Leonard Sipes: Okay. And everybody should take because, again, I get back to this larger issue. When I was a police officer decades ago, I would see the impact of what crime meant to individual human beings. I would imagine all of us fully understand that if there’s a violent assault or a rape, or a homicide, obviously, the family and the larger community is going to be impacted by that. But the whole concept of victimology extends to somebody breaking into your garage. I’ve seen people move out of communities because their garage was broken into twice. It goes way beyond violent crime in terms of our perceptions of our own personal safety, the safety of our family, which is fundamental to all of us. But, again, we run hard within the criminal justice system and I think sometimes we see these issues as just getting in the way. Roberta mentioned she wants to see these institutionalized as much as protecting the rights of the perpetrator and that does require legislation, I think, Roberta.

Roberta Roper: Well that’s why we have states to pass state constitutional amendments and efforts continue on the national level, as well, and the Justice for All Act was one piece of that, and that we’re now in the process of testing this. But without a mechanism to seek enforcement and a remedy, when those rights are not enforced, they’re just simply paper promises. So we have to not only pass legislation, we have to change attitudes; we have to provide training and the support services that are needed. And you’re right, nobody intentionally seeks to harm another person who suffers the consequences of crime but it does take training and it takes a shift in attitudes, understanding that, in fact, without the respect and cooperation of crime victims the system would cease to exist.

Leonard Sipes: Yesterday, Bill Sondervan, the Executive Director for the Center for Criminal Justice Administration. You can reach Bill at University of Maryland, University College has 95,000 students throughout the world. Roberta Roper is just not the Chair of the Maryland Crime Victims Resource Center, she is a national figure on the issue of crime victimization. You can reach her directly at or the website is or the 800 number, the toll free number is 1877-VICTIM-1. Roberta, one of the things that you wanted to bring up was the National Day of Remembrance, which is this September 25th in Washington D.C. And there is a national toll free telephone number for that, 180-0438-6233 and we’ll be putting that into the show notes as well. Can you talk a little bit about that?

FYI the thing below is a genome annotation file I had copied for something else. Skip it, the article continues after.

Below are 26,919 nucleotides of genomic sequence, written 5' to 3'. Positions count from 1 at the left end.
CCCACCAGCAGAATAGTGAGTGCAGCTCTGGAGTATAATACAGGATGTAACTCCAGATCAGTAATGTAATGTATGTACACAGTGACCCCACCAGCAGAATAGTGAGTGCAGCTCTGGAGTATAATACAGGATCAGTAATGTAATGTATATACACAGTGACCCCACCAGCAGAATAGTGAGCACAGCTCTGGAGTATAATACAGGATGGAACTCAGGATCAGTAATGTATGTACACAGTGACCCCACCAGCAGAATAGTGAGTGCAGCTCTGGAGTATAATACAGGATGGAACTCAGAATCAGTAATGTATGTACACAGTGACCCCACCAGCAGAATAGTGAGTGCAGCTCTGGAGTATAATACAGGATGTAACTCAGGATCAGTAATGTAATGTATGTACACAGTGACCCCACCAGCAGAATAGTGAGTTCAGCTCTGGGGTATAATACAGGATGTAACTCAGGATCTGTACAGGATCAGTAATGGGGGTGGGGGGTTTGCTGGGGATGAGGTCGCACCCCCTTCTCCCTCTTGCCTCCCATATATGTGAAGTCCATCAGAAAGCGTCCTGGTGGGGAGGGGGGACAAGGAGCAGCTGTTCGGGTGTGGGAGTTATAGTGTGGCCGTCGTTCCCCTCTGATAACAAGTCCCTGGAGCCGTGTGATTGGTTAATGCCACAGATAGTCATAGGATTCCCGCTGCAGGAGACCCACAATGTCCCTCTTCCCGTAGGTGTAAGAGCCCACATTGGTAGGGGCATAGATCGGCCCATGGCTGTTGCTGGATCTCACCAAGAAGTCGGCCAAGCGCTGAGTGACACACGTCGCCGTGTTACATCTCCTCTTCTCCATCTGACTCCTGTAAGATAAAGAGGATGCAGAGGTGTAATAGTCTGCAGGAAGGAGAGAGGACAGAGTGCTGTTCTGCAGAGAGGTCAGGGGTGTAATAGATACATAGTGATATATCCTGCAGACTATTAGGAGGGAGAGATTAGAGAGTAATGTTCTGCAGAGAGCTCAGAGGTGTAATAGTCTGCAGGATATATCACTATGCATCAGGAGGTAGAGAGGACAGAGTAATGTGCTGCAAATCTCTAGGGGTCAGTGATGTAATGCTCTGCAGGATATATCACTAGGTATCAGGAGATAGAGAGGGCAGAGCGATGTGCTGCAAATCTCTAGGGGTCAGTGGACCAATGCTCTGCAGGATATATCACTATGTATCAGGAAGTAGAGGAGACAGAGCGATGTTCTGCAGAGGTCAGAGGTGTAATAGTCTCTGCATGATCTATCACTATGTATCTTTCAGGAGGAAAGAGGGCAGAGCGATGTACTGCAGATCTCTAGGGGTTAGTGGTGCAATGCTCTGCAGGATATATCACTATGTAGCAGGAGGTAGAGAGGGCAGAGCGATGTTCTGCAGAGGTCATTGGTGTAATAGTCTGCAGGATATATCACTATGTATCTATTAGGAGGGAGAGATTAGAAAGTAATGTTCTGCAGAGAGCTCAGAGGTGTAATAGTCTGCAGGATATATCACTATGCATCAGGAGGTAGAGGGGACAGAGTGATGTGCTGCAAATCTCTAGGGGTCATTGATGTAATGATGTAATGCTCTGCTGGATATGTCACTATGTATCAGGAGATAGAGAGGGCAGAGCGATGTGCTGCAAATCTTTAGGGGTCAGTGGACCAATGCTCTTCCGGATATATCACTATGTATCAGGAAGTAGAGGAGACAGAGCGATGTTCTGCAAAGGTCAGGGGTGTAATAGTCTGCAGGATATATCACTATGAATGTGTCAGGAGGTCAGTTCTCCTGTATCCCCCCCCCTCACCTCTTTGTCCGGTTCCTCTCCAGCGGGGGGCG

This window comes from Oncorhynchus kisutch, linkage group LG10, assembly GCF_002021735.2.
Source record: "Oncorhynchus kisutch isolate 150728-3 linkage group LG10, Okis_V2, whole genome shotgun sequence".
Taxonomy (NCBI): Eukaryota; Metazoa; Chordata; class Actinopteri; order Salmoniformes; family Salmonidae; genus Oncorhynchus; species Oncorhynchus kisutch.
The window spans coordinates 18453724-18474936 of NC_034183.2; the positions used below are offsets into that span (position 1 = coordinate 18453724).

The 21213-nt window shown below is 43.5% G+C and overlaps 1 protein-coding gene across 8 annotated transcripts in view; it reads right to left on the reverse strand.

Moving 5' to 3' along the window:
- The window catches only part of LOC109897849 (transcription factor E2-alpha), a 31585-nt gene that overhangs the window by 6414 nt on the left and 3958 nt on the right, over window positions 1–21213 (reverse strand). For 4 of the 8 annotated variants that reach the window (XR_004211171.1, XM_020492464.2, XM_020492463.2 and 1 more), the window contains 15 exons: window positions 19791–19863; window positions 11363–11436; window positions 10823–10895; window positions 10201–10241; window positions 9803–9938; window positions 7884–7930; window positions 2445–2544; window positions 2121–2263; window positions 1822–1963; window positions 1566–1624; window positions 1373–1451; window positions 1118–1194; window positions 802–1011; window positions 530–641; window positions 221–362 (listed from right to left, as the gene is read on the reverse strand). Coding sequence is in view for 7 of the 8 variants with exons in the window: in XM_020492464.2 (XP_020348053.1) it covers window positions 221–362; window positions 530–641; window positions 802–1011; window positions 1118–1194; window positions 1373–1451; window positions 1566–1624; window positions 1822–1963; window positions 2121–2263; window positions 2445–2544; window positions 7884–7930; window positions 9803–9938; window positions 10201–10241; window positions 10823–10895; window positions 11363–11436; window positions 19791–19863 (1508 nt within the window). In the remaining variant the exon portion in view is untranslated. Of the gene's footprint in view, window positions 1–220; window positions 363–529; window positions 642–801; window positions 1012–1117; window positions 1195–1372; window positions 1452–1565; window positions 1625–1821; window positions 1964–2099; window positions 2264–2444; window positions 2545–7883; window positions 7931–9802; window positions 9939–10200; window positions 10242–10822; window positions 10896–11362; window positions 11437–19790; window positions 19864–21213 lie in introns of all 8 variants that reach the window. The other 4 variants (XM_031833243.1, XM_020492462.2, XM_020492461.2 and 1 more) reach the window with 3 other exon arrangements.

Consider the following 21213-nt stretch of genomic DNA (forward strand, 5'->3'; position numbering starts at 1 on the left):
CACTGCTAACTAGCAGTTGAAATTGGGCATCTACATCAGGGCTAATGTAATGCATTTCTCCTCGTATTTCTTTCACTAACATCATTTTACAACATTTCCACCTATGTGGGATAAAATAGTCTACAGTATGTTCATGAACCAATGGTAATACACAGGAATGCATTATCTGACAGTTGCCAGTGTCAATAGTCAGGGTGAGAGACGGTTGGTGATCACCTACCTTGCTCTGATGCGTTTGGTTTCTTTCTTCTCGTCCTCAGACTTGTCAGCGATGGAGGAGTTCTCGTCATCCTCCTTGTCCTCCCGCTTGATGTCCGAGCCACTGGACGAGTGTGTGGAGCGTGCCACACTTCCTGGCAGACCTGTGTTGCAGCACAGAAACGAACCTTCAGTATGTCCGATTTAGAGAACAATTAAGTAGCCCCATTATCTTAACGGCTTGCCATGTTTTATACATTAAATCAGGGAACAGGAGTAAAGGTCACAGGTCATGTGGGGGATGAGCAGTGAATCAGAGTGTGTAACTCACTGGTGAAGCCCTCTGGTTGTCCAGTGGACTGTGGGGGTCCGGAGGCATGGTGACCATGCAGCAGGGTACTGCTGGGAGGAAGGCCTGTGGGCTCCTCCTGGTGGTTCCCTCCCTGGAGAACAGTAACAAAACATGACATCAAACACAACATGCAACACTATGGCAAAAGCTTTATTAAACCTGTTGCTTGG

Roberta Roper: Yes, thank you. Yes. This will also represents the collaboration between the Parents of Murdered Children, Mothers Against Drunk Driving, and the Maryland Crime Victims Resource Center, and our audiences are the families of homicide victims but also stakeholders and legislatures, and others who work in the field. And it includes a day-long symposium at the Ronald Reagan Building during the daytime and an evening ceremony and reception at the Press Club, and we’re certainly trying to, again, raise awareness. Congress, at the urging of Parents of Murdered Children several years ago, established this National Day of Remembrance, and it’s a bipartisan effort, and it’s the first of its kind and so we’re really pleased to be part of it and working together with POMC and MADD.

Leonard Sipes: The concept, getting back to the criminal justice system, and its approach to victims issues, I talked to, interviewed people who were directly involved in providing victim services to individuals and my question at one point was, “How many times do you have to remind your hierarchy?” Now these are individuals within bureaucracies and they’re the ones who are charged with helping victims out and cutting through the clutter, cutting through the disarray within the criminal justice system and helping these individuals wherever the law allows. And so they are passionate representatives of victims’ rights but the question was, how often do you have to go to your hierarchy and remind them that there is federal legislation or a constitutional amendment to help victims and this is not an option, this is something that you’re legally obligated to do? And they looked at me through the microphones, if you will, and in essence said, “Well, it happens quite a few times.” I know you think that’s,

Roberta Roper: It’s an ongoing effort. Yes.

Leonard Sipes: That’s the heart and soul of this whole concept, Bill Sondervan, and I think that’s one of the reasons why you’re doing what you’re doing.

Bill Sondervan: Yeah. When I was a States Corrections Commissioner it was really important to me and I saw this as well. I mean, like you said earlier, everybody gets caught up in the day-to-day operations. There’s so much concern about the perpetrator and about the inmate that sometimes the victims are forgotten. So we set up a Victim Services coordinator and a Victim Services officer and this person’s full time job was to keep the victims’ issues at the forefront to do a variety of things, to commemorate, to remind people, working on programs where we could advise victims when an inmate was going to come up for parole, when an inmate was going to be released, to take requests from victims, victim’s families and coordinate those requests and make things happen. We would take victim’s families on tours of prisons. We did everything we could to keep this in the forefront.

Leonard Sipes: And again, within a very a busy criminal justice system, that could be problematic. I think the newspapers – we violated individual’s constitutional rights, a person accused of a crime, or the person convicted of a crime, I think – very quickly be on the front page, yet I don’t see a lot of newspaper coverage of us violating the rights of crime victims, Roberta.